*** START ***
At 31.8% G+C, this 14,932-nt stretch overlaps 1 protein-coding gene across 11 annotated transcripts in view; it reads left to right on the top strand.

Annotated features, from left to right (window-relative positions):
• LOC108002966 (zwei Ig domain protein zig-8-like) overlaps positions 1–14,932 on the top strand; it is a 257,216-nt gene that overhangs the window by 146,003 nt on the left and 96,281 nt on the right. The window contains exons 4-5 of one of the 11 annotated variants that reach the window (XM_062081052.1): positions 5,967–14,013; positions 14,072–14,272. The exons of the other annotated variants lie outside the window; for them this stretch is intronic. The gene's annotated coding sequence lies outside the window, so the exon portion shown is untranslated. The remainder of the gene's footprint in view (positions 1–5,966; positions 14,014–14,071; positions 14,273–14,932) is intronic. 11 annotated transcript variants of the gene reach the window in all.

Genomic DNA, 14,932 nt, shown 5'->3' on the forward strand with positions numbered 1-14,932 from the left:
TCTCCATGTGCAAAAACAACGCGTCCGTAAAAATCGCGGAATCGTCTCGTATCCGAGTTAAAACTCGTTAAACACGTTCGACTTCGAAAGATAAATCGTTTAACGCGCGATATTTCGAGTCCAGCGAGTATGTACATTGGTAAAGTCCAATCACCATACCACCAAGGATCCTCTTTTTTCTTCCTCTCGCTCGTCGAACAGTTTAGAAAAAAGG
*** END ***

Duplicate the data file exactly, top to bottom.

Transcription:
At 31.8% G+C, this 14,932-nt stretch overlaps 1 protein-coding gene across 11 annotated transcripts in view; it reads left to right on the top strand.

Annotated features, from left to right (window-relative positions):
• LOC108002966 (zwei Ig domain protein zig-8-like) overlaps positions 1–14,932 on the top strand; it is a 257,216-nt gene that overhangs the window by 146,003 nt on the left and 96,281 nt on the right. The window contains exons 4-5 of one of the 11 annotated variants that reach the window (XM_062081052.1): positions 5,967–14,013; positions 14,072–14,272. The exons of the other annotated variants lie outside the window; for them this stretch is intronic. The gene's annotated coding sequence lies outside the window, so the exon portion shown is untranslated. The remainder of the gene's footprint in view (positions 1–5,966; positions 14,014–14,071; positions 14,273–14,932) is intronic. 11 annotated transcript variants of the gene reach the window in all.

Genomic DNA, 14,932 nt, shown 5'->3' on the forward strand with positions numbered 1-14,932 from the left:
TCTCCATGTGCAAAAACAACGCGTCCGTAAAAATCGCGGAATCGTCTCGTATCCGAGTTAAAACTCGTTAAACACGTTCGACTTCGAAAGATAAATCGTTTAACGCGCGATATTTCGAGTCCAGCGAGTATGTACATTGGTAAAGTCCAATCACCATACCACCAAGGATCCTCTTTTTTCTTCCTCTCGCTCGTCGAACAGTTTAGAAAAAAGG